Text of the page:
The Federal Communications Commission (FCC) recently announced a change to the broadband definition. Set at 4.0 Megabits per second (Mbps) download and 1.0 Mbps upload for years, the new standard will be 25.0 Mbps download and 3.0 Mbps upload. One FCC Commissioner, Jessica Rosenworcel, argued for a change to 100 Mbps download as the new broadband standard, but her proposal was not adopted.

According to The Verge the percentage of Americans who will not have broadband access will increase from 6.3% to 19.4%. While this will move the United States further down on the list of broadband nations, the new standard is intended to encourage providers to increase speeds.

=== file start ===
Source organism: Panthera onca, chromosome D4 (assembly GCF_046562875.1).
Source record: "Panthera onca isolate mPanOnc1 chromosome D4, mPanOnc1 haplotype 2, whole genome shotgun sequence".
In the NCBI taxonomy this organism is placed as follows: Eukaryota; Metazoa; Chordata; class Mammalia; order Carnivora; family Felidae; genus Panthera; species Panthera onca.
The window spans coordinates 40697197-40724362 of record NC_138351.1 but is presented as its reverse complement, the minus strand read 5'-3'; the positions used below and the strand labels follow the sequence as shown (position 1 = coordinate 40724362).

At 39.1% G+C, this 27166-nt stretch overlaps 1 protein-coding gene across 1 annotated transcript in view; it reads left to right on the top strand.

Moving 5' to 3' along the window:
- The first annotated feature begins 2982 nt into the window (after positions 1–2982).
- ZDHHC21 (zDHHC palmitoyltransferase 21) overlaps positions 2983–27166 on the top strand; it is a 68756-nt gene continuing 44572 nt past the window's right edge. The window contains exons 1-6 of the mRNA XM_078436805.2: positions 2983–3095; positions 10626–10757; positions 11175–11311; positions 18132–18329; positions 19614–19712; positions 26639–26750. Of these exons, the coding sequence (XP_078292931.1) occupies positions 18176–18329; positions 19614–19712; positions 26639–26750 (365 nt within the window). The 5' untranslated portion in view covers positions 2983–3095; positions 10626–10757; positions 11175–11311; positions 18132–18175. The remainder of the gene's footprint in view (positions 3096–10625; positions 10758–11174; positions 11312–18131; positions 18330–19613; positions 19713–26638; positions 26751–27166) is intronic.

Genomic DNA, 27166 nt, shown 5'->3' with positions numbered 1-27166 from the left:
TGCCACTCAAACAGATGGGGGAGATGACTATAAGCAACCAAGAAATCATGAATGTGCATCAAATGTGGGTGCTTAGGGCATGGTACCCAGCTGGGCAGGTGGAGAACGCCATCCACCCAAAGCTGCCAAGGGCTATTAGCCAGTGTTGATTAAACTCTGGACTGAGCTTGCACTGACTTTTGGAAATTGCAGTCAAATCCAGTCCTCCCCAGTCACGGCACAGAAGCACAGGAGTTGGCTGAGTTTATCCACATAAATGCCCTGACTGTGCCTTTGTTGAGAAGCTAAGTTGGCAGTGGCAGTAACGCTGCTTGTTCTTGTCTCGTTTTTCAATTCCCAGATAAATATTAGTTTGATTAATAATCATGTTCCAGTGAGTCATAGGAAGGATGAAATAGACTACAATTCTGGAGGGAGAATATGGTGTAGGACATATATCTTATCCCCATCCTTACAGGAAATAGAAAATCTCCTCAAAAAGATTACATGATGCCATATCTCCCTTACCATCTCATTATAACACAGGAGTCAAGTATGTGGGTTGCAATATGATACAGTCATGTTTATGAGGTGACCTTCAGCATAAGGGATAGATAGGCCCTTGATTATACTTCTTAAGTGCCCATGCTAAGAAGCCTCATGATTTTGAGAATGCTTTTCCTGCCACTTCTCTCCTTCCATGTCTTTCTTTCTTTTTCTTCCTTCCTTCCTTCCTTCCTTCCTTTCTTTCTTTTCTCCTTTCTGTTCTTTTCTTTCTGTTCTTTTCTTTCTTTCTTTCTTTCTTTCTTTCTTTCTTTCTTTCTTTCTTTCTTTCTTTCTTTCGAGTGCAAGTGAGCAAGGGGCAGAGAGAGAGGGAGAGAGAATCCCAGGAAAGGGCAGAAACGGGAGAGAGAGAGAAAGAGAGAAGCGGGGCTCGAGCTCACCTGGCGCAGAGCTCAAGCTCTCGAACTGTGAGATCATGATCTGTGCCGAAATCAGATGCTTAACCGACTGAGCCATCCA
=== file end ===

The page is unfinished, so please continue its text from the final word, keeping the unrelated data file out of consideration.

From what Brian Torchin understands, cable providers are not happy with the change, citing the inability to deliver 25 Mbps over Digital Service Line (DSL). The maximum speed of DSL, which is supported over wire is less than 25 Mbps, so no DSL providers will be able to meet the new standard.

Content providers such as Netflix are strong supporters of the change, arguing that a minimum of 25 Mbps is needed to support their 4K and Ultra HD streaming, even though only a tiny fraction of customers presently use either service.

 

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